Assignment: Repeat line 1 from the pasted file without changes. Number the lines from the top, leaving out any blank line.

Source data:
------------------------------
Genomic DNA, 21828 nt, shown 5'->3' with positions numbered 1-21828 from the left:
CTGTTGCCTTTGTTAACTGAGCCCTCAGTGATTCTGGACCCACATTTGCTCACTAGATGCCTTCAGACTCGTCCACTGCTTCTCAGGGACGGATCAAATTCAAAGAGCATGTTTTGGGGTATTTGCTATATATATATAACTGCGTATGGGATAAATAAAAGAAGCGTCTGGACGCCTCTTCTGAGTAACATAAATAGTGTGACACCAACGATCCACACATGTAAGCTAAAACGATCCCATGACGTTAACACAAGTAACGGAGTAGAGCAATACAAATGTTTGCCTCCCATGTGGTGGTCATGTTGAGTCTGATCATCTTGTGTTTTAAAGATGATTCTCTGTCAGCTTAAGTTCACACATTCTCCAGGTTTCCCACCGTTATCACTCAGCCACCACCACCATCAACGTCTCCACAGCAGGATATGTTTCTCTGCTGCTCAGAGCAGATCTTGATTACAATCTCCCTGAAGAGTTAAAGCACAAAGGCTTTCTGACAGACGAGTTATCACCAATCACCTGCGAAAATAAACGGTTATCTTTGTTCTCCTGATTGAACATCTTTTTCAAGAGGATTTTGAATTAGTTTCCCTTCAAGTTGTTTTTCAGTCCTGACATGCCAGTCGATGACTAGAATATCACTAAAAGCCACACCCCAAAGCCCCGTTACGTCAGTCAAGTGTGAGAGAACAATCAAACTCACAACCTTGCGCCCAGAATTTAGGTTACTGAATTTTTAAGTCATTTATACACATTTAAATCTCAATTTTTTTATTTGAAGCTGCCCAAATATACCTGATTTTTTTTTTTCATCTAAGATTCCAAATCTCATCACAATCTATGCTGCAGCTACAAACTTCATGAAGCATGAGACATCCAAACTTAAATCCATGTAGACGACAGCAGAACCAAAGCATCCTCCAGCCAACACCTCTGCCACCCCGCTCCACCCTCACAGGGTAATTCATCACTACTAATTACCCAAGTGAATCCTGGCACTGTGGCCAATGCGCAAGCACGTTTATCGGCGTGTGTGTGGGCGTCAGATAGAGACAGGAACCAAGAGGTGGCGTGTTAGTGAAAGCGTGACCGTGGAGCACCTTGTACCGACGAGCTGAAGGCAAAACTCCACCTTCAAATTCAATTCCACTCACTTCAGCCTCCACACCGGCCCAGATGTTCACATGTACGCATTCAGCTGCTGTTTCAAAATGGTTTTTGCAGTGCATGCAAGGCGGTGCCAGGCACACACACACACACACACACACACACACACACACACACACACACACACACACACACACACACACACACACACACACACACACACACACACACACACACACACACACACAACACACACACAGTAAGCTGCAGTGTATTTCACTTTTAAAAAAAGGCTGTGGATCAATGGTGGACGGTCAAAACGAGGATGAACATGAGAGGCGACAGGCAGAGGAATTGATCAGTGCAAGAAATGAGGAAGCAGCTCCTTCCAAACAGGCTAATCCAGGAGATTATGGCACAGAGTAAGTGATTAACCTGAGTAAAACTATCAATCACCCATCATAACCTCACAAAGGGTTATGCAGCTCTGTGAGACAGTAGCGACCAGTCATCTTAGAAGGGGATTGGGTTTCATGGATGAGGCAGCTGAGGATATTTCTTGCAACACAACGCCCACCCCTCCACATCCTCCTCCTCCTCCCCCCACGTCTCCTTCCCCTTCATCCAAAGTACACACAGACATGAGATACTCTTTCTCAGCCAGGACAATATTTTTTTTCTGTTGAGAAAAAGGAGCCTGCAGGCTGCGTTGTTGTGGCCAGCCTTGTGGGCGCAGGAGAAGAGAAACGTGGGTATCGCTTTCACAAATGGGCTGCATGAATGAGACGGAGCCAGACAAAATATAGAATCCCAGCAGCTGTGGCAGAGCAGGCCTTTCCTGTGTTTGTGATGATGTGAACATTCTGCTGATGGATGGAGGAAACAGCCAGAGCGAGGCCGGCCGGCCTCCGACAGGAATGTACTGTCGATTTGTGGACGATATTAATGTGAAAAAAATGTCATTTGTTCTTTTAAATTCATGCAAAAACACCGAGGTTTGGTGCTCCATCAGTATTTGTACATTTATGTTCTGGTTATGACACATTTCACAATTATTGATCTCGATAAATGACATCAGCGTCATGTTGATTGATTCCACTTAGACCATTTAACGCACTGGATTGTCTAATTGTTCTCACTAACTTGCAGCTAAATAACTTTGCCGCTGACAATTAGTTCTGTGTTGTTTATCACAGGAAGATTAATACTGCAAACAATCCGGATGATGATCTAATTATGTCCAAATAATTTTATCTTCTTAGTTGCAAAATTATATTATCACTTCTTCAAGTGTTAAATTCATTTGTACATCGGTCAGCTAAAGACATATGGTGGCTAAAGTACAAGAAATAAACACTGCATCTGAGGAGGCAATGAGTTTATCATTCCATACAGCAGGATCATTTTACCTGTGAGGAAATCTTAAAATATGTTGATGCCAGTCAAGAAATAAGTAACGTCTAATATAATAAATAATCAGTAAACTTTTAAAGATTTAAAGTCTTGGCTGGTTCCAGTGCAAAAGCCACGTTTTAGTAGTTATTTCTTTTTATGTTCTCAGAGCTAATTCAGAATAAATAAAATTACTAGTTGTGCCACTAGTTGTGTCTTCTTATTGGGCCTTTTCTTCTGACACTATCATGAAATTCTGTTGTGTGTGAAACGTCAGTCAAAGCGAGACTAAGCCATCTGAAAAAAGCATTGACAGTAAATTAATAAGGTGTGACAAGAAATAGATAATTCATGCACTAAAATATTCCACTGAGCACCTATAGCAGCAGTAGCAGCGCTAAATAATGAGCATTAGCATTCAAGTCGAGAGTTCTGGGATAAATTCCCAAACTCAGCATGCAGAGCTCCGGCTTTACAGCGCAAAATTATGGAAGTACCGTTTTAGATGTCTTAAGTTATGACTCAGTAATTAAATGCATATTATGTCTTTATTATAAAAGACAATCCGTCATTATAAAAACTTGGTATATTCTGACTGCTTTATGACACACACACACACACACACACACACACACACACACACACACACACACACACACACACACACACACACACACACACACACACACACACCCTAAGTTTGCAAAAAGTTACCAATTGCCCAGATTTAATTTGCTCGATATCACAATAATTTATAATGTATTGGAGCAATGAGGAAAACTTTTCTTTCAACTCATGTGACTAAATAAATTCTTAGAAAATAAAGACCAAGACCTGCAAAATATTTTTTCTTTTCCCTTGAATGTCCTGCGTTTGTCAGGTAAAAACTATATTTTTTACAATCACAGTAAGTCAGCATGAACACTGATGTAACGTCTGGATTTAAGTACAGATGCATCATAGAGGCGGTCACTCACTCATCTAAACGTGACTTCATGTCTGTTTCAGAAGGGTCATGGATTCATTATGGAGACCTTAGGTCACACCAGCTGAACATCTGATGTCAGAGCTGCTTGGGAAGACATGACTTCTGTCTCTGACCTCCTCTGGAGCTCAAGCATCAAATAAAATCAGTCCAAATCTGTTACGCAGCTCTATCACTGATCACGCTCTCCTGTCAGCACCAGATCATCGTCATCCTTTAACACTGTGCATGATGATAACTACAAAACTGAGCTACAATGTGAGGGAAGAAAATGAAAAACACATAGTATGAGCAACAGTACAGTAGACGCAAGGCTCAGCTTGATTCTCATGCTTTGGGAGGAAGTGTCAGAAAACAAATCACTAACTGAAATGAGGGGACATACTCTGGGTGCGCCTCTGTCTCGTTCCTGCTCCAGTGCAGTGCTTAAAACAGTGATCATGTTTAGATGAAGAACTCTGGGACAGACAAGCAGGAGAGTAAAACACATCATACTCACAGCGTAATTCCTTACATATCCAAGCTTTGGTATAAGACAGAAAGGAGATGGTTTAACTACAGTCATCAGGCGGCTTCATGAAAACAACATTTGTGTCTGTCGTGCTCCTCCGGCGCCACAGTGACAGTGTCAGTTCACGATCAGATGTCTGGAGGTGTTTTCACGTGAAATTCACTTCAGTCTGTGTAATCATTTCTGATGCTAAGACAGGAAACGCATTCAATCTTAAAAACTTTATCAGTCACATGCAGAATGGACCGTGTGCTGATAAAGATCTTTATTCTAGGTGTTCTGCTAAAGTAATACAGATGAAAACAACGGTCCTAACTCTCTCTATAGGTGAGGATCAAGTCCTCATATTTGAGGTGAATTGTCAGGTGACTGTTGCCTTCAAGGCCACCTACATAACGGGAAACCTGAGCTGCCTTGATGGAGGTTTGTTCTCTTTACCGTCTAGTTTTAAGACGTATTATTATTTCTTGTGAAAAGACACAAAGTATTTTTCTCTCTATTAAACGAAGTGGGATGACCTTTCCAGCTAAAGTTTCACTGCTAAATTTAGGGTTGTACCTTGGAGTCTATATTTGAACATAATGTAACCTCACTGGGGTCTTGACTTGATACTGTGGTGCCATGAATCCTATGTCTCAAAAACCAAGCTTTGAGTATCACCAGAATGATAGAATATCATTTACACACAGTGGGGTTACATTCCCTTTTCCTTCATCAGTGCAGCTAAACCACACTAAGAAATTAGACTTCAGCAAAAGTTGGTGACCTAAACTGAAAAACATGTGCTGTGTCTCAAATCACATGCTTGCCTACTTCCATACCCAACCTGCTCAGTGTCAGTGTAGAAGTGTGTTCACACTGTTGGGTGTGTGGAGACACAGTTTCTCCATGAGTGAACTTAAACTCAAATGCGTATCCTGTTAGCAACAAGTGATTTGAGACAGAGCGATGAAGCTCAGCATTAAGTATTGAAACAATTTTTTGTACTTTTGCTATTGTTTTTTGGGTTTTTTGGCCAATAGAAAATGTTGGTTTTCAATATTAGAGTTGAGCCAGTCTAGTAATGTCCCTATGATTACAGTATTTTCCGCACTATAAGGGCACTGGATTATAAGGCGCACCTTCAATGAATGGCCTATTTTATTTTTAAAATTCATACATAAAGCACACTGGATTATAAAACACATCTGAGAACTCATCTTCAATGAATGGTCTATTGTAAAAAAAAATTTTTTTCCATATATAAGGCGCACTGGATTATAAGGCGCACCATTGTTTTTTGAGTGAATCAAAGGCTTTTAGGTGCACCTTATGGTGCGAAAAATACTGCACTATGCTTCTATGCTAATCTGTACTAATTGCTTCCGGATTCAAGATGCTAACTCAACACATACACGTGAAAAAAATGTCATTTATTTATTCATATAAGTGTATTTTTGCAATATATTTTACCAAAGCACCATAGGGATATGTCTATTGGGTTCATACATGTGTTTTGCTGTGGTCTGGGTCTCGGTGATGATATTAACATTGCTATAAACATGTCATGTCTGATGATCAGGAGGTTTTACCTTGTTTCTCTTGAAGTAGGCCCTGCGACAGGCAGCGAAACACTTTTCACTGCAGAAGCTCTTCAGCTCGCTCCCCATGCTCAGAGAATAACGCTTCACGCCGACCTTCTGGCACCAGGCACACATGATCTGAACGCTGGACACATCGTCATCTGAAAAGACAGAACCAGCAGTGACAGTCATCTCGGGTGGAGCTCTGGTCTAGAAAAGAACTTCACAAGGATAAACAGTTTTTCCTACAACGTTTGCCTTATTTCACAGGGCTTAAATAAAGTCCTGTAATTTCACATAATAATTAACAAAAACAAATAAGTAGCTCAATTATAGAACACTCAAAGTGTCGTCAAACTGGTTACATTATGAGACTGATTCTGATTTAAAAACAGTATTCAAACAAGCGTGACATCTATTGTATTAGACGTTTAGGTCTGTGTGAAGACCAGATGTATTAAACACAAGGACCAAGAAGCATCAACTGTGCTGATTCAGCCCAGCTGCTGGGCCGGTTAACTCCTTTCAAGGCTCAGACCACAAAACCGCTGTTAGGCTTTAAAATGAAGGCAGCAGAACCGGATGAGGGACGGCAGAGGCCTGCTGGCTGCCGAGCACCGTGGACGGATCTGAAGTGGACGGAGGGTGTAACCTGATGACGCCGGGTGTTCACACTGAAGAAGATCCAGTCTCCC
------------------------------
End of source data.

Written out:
Genomic DNA, 21828 nt, shown 5'->3' with positions numbered 1-21828 from the left: